ECRI Institute, one of the leading patient safety and medical technology research organizations, places health technology cybersecurity at the top of its just-released 2019 Top 10 Health Technology Hazards.
Getting the Basics right
Derek Butler, chair of MRSA Action UK, discusses the importance of returning to the basics of hygiene as technology and bacterium speedily evolve
Over the past couple of months there have been reports and headlines about a new government ‘war’ on superbugs to raise the basics of hand hygiene compliance in preventing the spread of bacteria such as MRSA, C-diff, MSSA and E.coli. Other bacteria were mentioned, but it was the rise in patients contracting bacterial infections such as E.coli that has prompted the present Health Secretary to push for better hand hygiene compliance.
The ‘war’ will focus on better infection prevention and control in hospitals, surgeries and care homes to stop the spread of bacteria (mainly E. coli) by improving hand hygiene levels and the way the NHS cares for patients with conditions which require insertion devices. People with urinary tract infections, for instance, often require catheters which if not inserted properly or managed responsibly by clinicians/carers can result in E. coli infections. As well as being deadly itself, E. coli can also develop into sepsis. E.coli rose by 20 per cent over five years in England, causing more than 5,500 deaths last year.
You may ask, why the government is having to raise the profile of hand hygiene compliance, especially 10 years after the ‘Clean your Hands’ campaign was launched to great fanfare. We are all fully aware of the importance of hand hygiene in ourselves to prevent us from contracting infections in our homes and communities, or at least we should be. However hand hygiene is woefully inadequate in general especially in the community and from my observations of just watching the public, they can be very poor at washing their hands especially after visiting the toilet. We must remember that many of those in the public domain will be healthcare staff and washing hands should be second nature to them. Good hand hygiene compliance by everyone would make a huge reduction in community infections and reduce incidents of the deadly phenomenon known as ‘sepsis’.
Aristotle the Greek philosopher once said that ’we are what we repeatedly do, excellence then is not an act, but a habit’ - and he was right. Washing hands should be second nature, whether we are healthcare staff or not. Fighting bacteria such as those above is an ‘all or nothing affair, there can be no half measures’ and it must include everyone, not just those who work in the NHS.
The new government incentive to publish E.coli infection rates on hospital wards is commendable, and in my opinion long overdue, however there is a perverse incentive here which is to reward hospitals if they reduce E.coli infections by just 10 per cent. Why are we rewarding people to achieve something that we should expect anyway, that is infections as low as possible no matter what the bacteria? This is the equivalent of rewarding airline companies that prevent aircraft crashes, it is immoral and perverse, in my opinion, the 10 per cent reduction is too soft a target, there needs to be a tougher target as there was for both MRSA and C-diff some years ago of 50 per cent and 30 per cent respectively without cash incentives to achieve it.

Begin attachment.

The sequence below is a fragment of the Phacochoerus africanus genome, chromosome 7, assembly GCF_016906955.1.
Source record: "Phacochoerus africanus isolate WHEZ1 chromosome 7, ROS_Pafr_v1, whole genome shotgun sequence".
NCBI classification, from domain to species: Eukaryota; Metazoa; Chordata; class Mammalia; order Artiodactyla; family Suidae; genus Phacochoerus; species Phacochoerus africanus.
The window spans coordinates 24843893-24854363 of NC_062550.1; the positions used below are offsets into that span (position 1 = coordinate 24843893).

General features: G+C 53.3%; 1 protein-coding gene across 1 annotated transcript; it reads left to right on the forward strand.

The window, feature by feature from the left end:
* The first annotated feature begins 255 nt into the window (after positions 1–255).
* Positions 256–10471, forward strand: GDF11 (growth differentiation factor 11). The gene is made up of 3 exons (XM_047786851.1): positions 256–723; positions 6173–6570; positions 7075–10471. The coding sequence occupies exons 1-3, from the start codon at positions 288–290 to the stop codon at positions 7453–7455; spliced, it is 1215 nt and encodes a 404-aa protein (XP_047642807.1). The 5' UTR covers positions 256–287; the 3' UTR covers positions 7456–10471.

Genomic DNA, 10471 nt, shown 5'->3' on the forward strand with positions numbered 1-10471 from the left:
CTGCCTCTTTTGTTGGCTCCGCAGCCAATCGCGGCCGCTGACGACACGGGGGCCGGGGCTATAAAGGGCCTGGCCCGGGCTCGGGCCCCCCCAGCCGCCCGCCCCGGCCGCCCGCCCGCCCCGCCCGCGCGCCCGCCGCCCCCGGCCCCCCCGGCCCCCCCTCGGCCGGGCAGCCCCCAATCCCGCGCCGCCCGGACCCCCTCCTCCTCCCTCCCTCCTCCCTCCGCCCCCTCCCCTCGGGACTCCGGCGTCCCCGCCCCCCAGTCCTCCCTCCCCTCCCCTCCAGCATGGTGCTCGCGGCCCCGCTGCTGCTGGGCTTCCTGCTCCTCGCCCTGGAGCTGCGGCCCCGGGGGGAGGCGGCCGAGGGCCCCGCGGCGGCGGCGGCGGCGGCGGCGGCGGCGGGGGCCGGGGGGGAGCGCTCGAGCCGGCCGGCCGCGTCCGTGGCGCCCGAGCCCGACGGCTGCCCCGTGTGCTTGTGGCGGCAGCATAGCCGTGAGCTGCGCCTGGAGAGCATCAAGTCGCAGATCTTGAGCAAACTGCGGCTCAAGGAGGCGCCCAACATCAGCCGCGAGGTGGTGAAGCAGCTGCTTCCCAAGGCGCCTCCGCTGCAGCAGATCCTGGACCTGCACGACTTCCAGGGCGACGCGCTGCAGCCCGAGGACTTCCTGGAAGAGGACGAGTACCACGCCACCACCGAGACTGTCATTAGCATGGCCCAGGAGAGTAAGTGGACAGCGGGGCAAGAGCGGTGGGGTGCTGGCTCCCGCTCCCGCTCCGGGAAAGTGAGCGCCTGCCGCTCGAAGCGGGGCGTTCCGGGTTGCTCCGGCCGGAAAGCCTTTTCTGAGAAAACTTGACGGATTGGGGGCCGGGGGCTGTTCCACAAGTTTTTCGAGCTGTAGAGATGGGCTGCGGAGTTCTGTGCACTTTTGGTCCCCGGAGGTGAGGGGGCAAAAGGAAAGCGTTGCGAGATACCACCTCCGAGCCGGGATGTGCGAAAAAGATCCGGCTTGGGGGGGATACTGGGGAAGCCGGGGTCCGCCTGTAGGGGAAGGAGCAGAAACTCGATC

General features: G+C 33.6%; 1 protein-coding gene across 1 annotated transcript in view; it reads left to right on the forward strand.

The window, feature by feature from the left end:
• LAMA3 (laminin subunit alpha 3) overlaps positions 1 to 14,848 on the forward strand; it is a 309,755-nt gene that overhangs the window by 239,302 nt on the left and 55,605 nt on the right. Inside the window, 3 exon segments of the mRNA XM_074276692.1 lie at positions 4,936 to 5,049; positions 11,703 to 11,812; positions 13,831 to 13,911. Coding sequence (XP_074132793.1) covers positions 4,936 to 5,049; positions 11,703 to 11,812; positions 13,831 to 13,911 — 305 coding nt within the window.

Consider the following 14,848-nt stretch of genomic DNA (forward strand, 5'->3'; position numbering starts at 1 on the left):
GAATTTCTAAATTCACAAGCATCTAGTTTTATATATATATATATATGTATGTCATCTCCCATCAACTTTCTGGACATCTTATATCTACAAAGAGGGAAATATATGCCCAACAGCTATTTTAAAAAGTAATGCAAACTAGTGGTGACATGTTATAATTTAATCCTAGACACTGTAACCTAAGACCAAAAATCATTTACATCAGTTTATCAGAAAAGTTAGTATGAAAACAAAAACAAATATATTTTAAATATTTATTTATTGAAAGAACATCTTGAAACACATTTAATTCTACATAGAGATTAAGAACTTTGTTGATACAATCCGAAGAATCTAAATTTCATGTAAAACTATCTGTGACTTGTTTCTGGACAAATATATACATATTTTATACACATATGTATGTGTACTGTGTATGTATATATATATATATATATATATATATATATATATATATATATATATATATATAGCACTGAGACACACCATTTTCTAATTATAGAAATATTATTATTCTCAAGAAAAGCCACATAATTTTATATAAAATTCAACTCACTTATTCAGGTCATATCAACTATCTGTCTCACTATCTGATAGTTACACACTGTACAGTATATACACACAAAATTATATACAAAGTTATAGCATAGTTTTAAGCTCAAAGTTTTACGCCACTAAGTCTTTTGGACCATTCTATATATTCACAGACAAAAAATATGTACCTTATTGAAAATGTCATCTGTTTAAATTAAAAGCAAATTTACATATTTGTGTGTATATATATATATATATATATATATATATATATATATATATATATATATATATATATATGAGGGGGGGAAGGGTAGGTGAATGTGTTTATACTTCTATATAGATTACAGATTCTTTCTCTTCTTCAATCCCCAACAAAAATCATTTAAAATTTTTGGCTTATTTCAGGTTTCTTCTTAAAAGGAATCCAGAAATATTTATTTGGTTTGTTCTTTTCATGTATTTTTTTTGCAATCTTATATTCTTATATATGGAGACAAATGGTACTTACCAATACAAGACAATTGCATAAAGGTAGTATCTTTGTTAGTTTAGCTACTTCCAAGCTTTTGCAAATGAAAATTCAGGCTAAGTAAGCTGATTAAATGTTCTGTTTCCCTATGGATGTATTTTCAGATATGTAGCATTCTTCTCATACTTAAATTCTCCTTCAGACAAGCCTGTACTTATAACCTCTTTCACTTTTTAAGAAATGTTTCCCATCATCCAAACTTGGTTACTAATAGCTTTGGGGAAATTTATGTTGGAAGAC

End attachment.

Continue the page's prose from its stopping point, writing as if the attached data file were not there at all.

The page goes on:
We all know that there is a serious problem with Antimicrobial Resistance to our present stock of antibiotics, and with current growth rates of resistance to our stock of antibiotics, we could be looking at the widespread ineffectiveness of these antimicrobials within the next 20/25 years. Even developing new antimicrobials will only lead to bacteria eventually building up resistance, and any new drugs even currently under development could be at least 10/15 years away from public use.
Before the widespread use of antibiotics all we had was ‘Hand Hygiene, Hospital Cleanliness and Aseptic Techniques’ yet even now with all our knowledge, modern methods and technology we still cannot get the basics right first time every time. Ever since Florence Nightingale proved that hand hygiene was critical to prevent the spread of bacteria, along with hospital cleanliness, we have struggled to ensure that these two issues work in conjunction with each other.
Strong leadership, strong hygiene
On the issue of cleanliness, they say that you never get a second chance to make a good first impression. I believe that cleanliness is a marker for diligence and commitment - it shows without doubt that the staff and management are taking their work seriously. Keeping a hospital clean does not require much money or expensive equipment. It requires the will to implement it and someone to exercise authority and to take responsibility on the behalf of the patients.